Purpose: To review evidence about thyroxine suppressive therapy in patients with thyroid nodules, including the clinical importance and natural history of nodules and the effects and potential side effects of thyroxine therapy.
Data Sources: English-language articles published from 1986 to December 1996 were identified through searches of the MEDLINE database, selected bibliographies, and personal files.
Data Extraction: Randomized, controlled trials and non-randomized trials of thyroxine suppressive therapy for solitary and predominantly solid thyroid nodules were reviewed. In most studies, nodule cytology was evaluated by fine-needle aspiration biopsy. Therapy was considered suppressive if suppression was documented by thyroid-stimulating hormone-releasing hormone tests or sensitive thyroid-stimulating hormone assays. Response was defined as a decrease of 50% or more in nodule size or volume; most recent studies measured nodule size by ultrasonography.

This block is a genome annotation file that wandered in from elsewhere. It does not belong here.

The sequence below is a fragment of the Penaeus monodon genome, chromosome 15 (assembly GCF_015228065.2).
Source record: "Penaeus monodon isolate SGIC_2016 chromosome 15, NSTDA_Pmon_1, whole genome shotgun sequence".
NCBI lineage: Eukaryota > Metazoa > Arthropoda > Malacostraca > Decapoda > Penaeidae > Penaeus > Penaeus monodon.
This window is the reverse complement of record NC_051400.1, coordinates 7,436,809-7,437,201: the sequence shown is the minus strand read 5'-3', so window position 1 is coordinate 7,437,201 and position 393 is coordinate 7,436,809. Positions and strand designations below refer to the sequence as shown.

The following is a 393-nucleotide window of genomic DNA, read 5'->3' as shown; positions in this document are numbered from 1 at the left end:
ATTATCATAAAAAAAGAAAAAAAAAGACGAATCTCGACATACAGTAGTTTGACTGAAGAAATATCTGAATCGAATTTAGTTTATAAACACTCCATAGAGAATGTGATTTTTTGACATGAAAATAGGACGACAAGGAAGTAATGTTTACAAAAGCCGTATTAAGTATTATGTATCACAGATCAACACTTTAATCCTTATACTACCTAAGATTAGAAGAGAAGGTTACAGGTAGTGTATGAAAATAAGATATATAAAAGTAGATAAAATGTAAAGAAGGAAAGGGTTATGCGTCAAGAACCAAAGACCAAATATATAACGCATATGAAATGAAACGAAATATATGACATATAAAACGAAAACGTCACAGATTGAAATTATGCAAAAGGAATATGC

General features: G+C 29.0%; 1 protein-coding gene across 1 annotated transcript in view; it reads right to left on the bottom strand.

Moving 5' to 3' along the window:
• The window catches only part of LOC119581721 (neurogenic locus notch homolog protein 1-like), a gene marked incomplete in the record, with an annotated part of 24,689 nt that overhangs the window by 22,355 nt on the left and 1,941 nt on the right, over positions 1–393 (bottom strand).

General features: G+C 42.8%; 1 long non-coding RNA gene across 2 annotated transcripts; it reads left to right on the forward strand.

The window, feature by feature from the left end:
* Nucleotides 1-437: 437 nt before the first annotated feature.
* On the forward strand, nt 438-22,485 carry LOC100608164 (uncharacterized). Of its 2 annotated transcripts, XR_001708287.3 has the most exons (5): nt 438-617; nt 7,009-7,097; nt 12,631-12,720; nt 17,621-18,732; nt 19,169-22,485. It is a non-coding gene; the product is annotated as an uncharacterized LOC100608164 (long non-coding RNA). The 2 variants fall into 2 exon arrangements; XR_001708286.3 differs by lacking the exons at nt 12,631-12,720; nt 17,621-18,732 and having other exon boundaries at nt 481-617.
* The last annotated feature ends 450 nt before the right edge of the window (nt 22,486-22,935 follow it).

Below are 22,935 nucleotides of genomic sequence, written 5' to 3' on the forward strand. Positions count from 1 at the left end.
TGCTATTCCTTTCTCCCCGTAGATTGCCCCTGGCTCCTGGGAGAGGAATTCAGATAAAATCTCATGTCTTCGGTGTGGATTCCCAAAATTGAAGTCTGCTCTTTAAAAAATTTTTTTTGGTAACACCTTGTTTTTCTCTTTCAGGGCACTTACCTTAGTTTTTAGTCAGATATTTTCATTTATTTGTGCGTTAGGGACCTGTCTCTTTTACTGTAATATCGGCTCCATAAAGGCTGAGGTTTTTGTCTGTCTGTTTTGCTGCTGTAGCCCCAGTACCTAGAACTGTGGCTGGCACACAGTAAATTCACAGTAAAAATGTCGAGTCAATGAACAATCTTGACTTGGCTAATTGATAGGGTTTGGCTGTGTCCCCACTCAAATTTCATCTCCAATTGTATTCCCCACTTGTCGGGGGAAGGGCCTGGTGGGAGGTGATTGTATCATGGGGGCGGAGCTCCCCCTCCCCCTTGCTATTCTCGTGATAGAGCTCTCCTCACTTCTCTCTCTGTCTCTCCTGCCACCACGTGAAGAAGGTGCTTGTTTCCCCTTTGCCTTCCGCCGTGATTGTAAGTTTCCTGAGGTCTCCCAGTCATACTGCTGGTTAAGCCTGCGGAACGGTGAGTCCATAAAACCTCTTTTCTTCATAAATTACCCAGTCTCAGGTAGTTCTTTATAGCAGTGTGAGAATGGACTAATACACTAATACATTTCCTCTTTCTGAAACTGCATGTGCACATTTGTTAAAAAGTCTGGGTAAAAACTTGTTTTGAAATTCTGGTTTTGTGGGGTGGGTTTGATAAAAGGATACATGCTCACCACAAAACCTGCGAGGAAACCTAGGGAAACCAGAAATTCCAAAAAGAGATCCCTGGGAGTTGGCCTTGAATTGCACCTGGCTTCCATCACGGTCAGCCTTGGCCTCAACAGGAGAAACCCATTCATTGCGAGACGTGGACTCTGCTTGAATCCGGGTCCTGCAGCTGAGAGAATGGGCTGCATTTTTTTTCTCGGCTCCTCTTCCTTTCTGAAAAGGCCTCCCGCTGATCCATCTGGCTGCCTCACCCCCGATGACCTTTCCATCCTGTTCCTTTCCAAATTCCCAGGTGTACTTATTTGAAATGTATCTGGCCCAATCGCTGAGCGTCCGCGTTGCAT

Data Synthesis: The evidence suggests that thyroxine suppressive therapy fails to shrink most nodules: Only 10% to 20% of nodules responded to this treatment. Fineneedle aspiration biopsy is more reliable in distinguishing benign from malignant nodules. Recent studies suggest that spontaneous decrease in size with complete disappearance of thyroid nodules is not uncommon. No data show that thyroxine therapy arrests further growth in most existing nodules or prevents the emergence of new nodules. Postoperative thyroxine therapy does not seem to prevent recurrence of thyroid nodules except in patients with a history of radiation therapy. Potential adverse effects of long-term suppressive therapy include osteoporosis and heart disease.
Conclusions: Patients with cytologically benign nodules are best followed without thyroxine treatment. Most benign nodules remain stable in size and remain benign when monitored for a long time. For nodules that increase in size, biopsy should be done again or surgery should be performed.